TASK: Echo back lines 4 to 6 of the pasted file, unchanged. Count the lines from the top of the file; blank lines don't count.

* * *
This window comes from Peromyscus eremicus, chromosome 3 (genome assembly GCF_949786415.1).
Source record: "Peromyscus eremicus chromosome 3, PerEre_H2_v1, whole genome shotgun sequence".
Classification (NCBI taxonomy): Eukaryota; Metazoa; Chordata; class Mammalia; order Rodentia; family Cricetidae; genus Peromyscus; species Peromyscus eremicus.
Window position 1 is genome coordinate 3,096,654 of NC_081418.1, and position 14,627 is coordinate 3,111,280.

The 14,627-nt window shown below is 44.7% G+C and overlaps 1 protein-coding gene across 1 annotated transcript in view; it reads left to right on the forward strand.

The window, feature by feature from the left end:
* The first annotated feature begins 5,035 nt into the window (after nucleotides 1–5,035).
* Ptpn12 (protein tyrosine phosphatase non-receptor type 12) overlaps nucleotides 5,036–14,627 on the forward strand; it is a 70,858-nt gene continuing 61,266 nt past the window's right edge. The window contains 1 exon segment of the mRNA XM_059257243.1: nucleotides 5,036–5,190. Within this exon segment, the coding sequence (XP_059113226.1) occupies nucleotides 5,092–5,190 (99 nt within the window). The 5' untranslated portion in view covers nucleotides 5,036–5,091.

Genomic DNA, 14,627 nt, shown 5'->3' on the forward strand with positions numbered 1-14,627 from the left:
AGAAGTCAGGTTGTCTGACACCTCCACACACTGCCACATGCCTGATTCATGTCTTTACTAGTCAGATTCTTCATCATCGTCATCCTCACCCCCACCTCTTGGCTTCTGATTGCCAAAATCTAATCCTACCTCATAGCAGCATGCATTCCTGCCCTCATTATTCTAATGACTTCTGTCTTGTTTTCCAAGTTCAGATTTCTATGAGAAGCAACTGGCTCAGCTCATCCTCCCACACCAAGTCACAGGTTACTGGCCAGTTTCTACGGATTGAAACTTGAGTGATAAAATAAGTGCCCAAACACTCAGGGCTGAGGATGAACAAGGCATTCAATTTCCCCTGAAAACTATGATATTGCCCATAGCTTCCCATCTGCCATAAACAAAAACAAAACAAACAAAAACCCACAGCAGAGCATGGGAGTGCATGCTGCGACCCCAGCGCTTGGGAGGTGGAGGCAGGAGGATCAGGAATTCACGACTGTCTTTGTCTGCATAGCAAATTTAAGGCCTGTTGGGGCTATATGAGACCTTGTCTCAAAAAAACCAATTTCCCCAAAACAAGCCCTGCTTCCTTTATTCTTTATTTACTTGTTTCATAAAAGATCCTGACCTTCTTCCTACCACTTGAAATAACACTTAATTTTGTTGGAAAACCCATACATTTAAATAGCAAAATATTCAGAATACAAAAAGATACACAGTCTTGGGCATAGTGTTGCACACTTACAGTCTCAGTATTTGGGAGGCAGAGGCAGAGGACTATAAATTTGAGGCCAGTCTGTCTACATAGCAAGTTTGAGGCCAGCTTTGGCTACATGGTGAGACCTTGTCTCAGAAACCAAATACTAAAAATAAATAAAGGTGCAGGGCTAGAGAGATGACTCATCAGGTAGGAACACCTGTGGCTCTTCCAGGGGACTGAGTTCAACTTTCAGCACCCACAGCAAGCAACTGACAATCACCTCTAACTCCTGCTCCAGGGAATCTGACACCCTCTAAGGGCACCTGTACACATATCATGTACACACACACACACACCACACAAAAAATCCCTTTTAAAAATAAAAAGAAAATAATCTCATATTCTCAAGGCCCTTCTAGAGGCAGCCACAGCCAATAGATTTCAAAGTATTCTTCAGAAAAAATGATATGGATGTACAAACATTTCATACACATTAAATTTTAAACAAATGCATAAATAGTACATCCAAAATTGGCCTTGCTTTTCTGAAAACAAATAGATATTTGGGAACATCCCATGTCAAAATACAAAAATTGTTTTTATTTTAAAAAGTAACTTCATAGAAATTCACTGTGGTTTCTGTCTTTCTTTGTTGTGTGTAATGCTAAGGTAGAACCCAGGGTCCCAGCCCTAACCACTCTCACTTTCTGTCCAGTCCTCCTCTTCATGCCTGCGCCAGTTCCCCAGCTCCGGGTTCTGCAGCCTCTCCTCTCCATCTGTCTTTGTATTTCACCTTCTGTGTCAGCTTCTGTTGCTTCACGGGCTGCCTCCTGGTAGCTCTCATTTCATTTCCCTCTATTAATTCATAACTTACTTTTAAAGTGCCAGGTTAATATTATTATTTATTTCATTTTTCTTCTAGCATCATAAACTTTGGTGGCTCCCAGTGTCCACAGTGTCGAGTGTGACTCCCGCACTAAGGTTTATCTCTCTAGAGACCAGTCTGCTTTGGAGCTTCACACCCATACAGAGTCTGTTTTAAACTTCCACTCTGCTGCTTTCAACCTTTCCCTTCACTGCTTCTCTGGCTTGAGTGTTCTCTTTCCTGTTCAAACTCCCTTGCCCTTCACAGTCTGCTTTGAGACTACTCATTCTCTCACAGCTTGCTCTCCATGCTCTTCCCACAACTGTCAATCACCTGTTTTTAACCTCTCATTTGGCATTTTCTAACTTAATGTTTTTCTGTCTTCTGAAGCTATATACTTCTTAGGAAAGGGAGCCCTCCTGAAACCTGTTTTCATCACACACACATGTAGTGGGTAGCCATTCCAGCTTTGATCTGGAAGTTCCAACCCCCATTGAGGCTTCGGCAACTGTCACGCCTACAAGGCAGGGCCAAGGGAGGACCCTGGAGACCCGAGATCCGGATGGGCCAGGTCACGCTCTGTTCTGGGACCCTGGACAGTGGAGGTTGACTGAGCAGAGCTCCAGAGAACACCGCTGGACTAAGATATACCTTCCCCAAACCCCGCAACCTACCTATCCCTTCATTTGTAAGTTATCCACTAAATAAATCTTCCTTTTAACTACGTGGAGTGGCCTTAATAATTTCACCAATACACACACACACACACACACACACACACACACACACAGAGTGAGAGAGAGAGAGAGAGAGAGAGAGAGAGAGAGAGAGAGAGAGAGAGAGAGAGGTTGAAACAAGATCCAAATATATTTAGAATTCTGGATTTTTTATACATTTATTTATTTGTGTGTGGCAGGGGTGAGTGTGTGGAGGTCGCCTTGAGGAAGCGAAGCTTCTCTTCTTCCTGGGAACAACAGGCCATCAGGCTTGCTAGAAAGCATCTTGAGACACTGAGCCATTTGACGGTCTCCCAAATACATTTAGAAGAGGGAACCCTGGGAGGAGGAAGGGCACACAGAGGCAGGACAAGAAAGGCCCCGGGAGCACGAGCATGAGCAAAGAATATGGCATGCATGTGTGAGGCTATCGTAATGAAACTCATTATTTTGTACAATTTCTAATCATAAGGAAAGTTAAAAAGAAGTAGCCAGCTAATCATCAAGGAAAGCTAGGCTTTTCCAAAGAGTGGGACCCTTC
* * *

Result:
Window position 1 is genome coordinate 3,096,654 of NC_081418.1, and position 14,627 is coordinate 3,111,280.

The 14,627-nt window shown below is 44.7% G+C and overlaps 1 protein-coding gene across 1 annotated transcript in view; it reads left to right on the forward strand.

The window, feature by feature from the left end: